3(b) – Download, install, and set up the right software on my mac:
- Hazel (to auto file stuff, automates other things too!)
- Install Text Expander (saves typing the same thing over and over)
- Get PdfPen pro – OCR stuff, edit and tag pdfs etc (which is made by the same people who make Text Expander)
3(c) – Download, install, and set up the right apps for my iPad/iPhone:
- PdfPen for iOS – sign/edit pdfs on iPad etc
- JotNot Pro (photo/scanner) app
- Pdf PROvider – convert word, excel files etc to PDFs on iOS device
- Goodreader – viewing, annotating, storing PDFs (excellent integration with DropBox btw, including two way syncing). Note: This was the only app I already had.
All up, under $1,000, and now I have all the
toys tools, I am set for the next phase: making it happen.
Making it happen
Broadly speaking, there are now three main areas of paper to address:
1) The existing paper around my office
Solution? Scan, file (name, tags, file location etc) and
throw out recycle paper. This should save me around half the storage I have in my office at present, and around a third of my desk space.
2) New paper that arrives in my office
Solution? Same as above, but do it before it turns into a pile. My system is having a scanning day, and do it all then (estimate about an hour a week). This is everything from receipts for expenses to claim, warranty cards/receipts for personal purchases through to important letters (like insurance) or contracts etc.
3) Stuff I am working on right now
I’m kinda agnostic about this bit. If having a piece of paper makes it easier to deal with something, I’ll do this. IMHO, going “paperless’ doesn’t mean never touching a piece of paper, but rather removing all necessary paper from my life. That’s my approach anyway. I just need to make sure this group doesn’t turn into group 2.
This is all rather early days for me. I have only JUST set this all up. I haven’t yet scanned everything in from group 1, nor have I undertaken many weekly scans as outlined in group 2, but I wanted to put it down
on paper in print, so I can review what I said I would do in a month or two.
Btw, in case you missed it, the first step was getting an AWESOME book on the how to of going paperless (pdf here for $5, or on iTunes for $4.99 US). It covers all the key stages, from getting the tools, to developing workflows, as well as discussing various filling systems that work. The e-book has lots of short useful videos too – very cool! It’s very Mac/iOS centric, but all the ideas work fine on any platform/OS, but the software suggested won’t all be available across all OS’s, nor will some of the specific hints, like how to use Mac’s print to pdf creation via automator to auto name and file documents.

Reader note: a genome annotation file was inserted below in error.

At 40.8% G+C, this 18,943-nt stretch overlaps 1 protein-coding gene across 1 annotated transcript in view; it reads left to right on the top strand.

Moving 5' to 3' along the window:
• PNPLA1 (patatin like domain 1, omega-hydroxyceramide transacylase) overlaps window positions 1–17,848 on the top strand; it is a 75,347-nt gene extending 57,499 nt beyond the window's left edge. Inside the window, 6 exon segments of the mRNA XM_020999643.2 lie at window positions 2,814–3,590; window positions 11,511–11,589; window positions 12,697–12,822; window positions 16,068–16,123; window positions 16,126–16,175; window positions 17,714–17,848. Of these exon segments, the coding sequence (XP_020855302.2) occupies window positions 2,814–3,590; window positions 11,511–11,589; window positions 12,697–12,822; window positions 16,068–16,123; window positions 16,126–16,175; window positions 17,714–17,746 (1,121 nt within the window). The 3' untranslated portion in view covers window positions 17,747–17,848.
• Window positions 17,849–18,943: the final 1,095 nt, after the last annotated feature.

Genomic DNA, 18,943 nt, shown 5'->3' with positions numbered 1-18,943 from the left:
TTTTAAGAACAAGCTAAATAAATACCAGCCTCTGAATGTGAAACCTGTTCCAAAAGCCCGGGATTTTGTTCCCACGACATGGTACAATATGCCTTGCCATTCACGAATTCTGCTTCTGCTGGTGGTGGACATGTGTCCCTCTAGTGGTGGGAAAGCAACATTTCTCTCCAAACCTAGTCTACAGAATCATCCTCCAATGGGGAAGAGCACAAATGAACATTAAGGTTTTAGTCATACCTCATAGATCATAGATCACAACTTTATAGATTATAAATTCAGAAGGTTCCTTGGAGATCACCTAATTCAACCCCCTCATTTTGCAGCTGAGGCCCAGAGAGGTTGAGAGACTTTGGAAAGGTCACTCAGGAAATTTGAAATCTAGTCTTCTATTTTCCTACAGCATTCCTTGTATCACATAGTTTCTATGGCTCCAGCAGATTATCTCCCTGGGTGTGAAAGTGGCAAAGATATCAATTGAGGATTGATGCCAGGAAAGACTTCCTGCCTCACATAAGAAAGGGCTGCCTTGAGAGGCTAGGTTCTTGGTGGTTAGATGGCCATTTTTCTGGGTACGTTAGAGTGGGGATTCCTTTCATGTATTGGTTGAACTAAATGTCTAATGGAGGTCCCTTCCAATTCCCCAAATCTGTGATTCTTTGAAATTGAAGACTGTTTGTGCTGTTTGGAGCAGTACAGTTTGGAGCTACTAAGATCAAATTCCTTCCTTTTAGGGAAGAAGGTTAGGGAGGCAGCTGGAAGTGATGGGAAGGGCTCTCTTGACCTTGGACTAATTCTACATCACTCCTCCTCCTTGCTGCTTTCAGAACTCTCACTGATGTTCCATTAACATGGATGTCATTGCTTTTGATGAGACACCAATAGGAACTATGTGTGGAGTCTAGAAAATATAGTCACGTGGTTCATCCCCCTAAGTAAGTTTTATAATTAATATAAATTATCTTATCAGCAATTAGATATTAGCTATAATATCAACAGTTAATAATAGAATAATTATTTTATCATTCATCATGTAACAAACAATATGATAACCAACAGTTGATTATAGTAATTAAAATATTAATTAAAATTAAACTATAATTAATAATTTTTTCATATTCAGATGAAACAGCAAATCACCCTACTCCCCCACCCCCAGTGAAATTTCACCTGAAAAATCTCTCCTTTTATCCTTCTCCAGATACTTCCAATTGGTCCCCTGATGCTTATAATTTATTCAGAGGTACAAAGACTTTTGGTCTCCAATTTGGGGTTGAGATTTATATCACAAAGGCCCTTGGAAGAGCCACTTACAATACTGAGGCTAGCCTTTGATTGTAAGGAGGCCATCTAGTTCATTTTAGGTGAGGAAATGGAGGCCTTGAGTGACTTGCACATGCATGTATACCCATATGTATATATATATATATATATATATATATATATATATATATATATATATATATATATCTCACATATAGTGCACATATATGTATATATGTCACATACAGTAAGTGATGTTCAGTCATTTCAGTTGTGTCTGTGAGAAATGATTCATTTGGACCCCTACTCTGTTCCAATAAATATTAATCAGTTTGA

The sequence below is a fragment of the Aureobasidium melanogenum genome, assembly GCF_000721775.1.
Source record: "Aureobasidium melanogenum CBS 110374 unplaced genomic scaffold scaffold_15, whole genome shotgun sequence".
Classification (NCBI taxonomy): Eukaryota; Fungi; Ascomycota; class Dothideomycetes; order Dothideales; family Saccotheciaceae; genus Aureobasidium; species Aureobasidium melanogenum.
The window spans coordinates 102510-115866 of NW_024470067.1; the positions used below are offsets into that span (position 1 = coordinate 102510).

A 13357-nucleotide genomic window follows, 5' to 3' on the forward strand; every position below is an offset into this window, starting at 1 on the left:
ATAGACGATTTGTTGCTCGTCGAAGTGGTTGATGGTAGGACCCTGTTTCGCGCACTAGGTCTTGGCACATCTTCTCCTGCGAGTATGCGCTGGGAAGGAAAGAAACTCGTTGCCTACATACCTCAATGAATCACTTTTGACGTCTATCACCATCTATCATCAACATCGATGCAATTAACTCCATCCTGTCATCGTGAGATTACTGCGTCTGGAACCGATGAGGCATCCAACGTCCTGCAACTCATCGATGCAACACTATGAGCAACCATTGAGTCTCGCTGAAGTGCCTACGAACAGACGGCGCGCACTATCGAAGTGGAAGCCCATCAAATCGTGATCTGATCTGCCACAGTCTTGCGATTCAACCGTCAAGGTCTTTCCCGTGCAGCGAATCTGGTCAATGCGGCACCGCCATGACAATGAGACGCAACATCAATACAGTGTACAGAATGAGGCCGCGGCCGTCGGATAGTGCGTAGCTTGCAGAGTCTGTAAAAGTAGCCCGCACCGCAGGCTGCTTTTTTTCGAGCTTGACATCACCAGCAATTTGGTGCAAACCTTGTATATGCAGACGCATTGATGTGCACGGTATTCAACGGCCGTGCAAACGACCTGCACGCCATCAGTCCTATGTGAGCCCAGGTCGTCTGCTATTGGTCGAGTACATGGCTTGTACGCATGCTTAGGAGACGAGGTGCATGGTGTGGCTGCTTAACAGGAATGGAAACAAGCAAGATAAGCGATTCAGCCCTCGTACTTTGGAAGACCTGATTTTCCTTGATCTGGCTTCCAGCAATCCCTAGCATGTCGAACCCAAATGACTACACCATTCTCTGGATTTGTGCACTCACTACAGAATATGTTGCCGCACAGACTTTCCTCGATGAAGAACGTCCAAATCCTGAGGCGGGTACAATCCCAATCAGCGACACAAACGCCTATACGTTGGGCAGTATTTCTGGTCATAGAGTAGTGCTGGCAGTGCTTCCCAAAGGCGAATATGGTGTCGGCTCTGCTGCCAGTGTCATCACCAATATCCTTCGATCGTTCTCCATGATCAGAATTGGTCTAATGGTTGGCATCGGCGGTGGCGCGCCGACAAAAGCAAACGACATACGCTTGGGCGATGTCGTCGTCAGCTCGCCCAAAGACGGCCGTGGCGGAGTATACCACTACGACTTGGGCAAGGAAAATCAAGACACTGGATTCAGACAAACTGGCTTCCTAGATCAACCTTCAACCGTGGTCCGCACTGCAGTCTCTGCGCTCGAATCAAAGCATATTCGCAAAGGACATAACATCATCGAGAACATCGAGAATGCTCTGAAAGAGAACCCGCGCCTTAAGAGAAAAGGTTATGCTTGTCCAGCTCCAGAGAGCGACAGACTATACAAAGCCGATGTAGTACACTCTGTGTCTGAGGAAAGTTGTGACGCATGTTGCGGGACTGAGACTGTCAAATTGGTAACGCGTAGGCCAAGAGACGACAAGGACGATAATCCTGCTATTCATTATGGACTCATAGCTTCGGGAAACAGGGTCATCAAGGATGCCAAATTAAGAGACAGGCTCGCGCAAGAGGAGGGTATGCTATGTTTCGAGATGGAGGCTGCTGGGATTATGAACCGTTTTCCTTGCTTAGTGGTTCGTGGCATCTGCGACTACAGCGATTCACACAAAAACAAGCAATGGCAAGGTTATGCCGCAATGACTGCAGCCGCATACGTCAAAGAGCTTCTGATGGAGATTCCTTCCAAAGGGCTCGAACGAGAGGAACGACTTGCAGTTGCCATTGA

Black and White Version: Phase one of going paperless set up. Let’s see how I go compliance-wise (I think that’s the real test).
Late last year I posted about a short film that touched me.
I received a really wonderful email from the writer, Elliot London (you can follow Elliot on twitter here) about his new short film, out just in time for Valentines day (for some of the world at least)
But wait, there is more. This is part of something bigger, best said in Elliot’s words:
Black and White Version: The more I see of Elliot’s stuff, the more I wanna see.
2nd Feb 2012 is the 5th Annual Hug A Gay Day.
For more details please see my previous posts on this, well worth a read (IMHO):
And to recap:
- Anyone can hug a gay today (best to ask 1st)
- Gay guys hugging gay guys is OK – but you do that anyway right? So its more about str8 mates hugging you to show how cool and modern and metro (if they are a guy) they are.
- Self hugs don’t count (even if you are gay)
That is all.
Black and White Version: You can hug a gay any day, but especially on 2nd Feb.
Today the NZ Herald had a headline Quake demolitions anger ex-owners.
In it they quote various sources including John Key, the some ex-quake destroyed house owners, and Labour’s spokesperson for earthquake response, Lianne Dalziel.
The central issue reported is:
The first of the red-zoned homes will begin being destroyed today, with a trial demolition of 11 government-bought properties taking place on Seabreeze Close, Waireka Lane and Kokopu Lane in Bexley .
The properties will be cleared over a four-week period.
And some people aren’t happy with this. The EX-owners wanted to be told about this (consulted even?, I can’t tell from the story). Umm, over what? And why?
You got offered compensation, you agreed to it, you got paid it, and then moved out. Move on, let go.
Sure you can always have an interest in a former home, just like I always check out the house where I was bought up as a kid if I drive past it (it has a new owner now), but I dont expect anyone to CONSULT me over it.
Something we all (well I hope all!) have learnt from the Christchurch quakes is that it’s just STUFF. What matters is people, and lives. Sure having ones home destroyed is never nice, but it’s a FORMER home. Which an EX-Owner has issues with. This is not the story they make it out to be.
Once again Key shows that he gets the issue, and how most former home owners would react, and was quoted as saying:
…for the most part, I suspect there’ll be many who will have said “it’s been a terrible situation but I’m building myself a new home or I’ve bought a new home, and that’s the Government’s problem not mine’.”
Black and White Version: Media are making a story out of nothing (again). And Labour are just stirring the hornets nest to try to get a response. -ve -ve -ve. Fail for both of you.
Hat Tip: Mr Payne – thanks Mike!